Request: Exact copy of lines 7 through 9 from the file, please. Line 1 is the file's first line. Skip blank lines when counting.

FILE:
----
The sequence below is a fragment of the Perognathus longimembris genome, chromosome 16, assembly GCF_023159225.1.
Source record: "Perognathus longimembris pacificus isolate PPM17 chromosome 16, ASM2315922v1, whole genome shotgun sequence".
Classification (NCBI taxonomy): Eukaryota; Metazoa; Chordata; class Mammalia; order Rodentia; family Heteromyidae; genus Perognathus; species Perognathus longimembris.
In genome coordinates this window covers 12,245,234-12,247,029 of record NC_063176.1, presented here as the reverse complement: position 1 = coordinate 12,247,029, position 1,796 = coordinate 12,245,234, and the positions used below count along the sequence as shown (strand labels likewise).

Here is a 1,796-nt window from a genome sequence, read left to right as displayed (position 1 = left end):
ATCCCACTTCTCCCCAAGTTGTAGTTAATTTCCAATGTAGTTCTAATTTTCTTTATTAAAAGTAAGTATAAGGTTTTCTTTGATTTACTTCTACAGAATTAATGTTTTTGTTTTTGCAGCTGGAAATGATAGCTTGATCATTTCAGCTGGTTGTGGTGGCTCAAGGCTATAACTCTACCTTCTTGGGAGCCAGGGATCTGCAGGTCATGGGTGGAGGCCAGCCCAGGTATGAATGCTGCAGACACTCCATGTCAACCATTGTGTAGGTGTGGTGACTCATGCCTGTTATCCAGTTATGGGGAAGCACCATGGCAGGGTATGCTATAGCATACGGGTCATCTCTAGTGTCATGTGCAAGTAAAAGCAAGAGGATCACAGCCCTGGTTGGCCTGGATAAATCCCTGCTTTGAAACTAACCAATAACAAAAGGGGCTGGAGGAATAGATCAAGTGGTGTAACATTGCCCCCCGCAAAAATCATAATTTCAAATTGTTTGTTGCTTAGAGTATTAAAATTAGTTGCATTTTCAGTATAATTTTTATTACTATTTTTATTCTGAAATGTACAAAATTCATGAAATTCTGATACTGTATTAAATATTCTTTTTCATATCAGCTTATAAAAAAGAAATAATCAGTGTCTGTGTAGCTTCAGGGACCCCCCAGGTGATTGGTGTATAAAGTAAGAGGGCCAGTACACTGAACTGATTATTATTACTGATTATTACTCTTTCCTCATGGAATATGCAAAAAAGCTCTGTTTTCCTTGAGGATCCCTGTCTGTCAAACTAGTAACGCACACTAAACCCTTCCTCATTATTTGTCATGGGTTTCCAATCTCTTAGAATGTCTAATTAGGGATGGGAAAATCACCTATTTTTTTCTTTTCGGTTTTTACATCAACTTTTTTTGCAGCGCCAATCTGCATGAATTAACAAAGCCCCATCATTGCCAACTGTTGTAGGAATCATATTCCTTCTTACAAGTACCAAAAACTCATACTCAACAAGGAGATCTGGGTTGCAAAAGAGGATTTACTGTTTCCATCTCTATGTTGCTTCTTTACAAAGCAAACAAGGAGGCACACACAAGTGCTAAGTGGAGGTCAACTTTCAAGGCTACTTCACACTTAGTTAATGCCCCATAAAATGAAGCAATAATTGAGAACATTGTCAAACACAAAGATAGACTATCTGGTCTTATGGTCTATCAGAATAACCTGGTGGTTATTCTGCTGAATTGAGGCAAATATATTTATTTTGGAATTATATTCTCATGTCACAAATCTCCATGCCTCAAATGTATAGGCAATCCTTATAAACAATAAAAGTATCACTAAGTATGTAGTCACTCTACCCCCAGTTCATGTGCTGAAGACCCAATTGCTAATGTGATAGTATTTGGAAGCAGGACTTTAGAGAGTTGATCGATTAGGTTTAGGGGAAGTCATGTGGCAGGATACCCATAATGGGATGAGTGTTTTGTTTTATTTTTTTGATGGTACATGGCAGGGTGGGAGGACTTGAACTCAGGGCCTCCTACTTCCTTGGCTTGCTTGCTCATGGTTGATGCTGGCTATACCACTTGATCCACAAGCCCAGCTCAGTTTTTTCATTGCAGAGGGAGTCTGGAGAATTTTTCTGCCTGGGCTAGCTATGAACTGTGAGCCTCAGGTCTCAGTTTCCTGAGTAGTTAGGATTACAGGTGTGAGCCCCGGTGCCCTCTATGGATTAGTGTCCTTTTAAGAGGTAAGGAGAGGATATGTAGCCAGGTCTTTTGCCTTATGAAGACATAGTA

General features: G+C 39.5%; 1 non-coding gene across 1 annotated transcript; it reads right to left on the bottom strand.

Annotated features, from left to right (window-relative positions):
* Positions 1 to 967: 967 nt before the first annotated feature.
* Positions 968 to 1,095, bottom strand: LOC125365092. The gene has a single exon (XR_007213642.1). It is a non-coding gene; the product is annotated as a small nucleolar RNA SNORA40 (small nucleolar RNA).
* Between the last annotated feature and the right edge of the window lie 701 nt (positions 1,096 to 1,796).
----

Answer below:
General features: G+C 39.5%; 1 non-coding gene across 1 annotated transcript; it reads right to left on the bottom strand.

Annotated features, from left to right (window-relative positions):
* Positions 1 to 967: 967 nt before the first annotated feature.